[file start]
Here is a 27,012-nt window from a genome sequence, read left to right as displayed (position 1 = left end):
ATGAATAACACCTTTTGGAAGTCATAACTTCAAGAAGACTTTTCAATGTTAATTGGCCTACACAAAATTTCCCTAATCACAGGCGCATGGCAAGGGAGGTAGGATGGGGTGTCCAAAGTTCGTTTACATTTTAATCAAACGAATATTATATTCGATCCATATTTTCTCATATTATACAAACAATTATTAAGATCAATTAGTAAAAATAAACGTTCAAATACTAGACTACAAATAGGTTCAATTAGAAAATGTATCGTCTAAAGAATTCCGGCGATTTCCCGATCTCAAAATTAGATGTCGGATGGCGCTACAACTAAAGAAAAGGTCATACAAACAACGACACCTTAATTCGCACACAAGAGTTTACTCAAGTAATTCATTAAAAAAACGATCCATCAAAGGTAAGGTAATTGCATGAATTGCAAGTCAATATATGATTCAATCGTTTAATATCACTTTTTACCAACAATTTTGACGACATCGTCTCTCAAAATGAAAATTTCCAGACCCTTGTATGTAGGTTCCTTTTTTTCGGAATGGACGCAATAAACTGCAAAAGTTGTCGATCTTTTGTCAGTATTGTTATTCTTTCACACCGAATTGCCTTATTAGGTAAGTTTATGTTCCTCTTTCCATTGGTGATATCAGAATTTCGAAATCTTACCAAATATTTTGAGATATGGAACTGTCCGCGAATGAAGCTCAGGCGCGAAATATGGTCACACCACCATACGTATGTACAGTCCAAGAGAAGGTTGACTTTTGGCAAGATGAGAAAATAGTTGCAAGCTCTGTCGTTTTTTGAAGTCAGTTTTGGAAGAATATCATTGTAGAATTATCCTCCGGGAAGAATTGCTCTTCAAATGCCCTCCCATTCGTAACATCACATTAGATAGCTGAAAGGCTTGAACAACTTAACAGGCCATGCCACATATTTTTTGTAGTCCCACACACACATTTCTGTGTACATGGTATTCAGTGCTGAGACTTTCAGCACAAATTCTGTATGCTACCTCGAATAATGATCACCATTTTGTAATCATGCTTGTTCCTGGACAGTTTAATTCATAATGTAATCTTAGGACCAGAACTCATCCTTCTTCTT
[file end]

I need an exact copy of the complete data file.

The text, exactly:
Here is a 27,012-nt window from a genome sequence, read left to right as displayed (position 1 = left end):
ATGAATAACACCTTTTGGAAGTCATAACTTCAAGAAGACTTTTCAATGTTAATTGGCCTACACAAAATTTCCCTAATCACAGGCGCATGGCAAGGGAGGTAGGATGGGGTGTCCAAAGTTCGTTTACATTTTAATCAAACGAATATTATATTCGATCCATATTTTCTCATATTATACAAACAATTATTAAGATCAATTAGTAAAAATAAACGTTCAAATACTAGACTACAAATAGGTTCAATTAGAAAATGTATCGTCTAAAGAATTCCGGCGATTTCCCGATCTCAAAATTAGATGTCGGATGGCGCTACAACTAAAGAAAAGGTCATACAAACAACGACACCTTAATTCGCACACAAGAGTTTACTCAAGTAATTCATTAAAAAAACGATCCATCAAAGGTAAGGTAATTGCATGAATTGCAAGTCAATATATGATTCAATCGTTTAATATCACTTTTTACCAACAATTTTGACGACATCGTCTCTCAAAATGAAAATTTCCAGACCCTTGTATGTAGGTTCCTTTTTTTCGGAATGGACGCAATAAACTGCAAAAGTTGTCGATCTTTTGTCAGTATTGTTATTCTTTCACACCGAATTGCCTTATTAGGTAAGTTTATGTTCCTCTTTCCATTGGTGATATCAGAATTTCGAAATCTTACCAAATATTTTGAGATATGGAACTGTCCGCGAATGAAGCTCAGGCGCGAAATATGGTCACACCACCATACGTATGTACAGTCCAAGAGAAGGTTGACTTTTGGCAAGATGAGAAAATAGTTGCAAGCTCTGTCGTTTTTTGAAGTCAGTTTTGGAAGAATATCATTGTAGAATTATCCTCCGGGAAGAATTGCTCTTCAAATGCCCTCCCATTCGTAACATCACATTAGATAGCTGAAAGGCTTGAACAACTTAACAGGCCATGCCACATATTTTTTGTAGTCCCACACACACATTTCTGTGTACATGGTATTCAGTGCTGAGACTTTCAGCACAAATTCTGTATGCTACCTCGAATAATGATCACCATTTTGTAATCATGCTTGTTCCTGGACAGTTTAATTCATAATGTAATCTTAGGACCAGAACTCATCCTTCTTCTT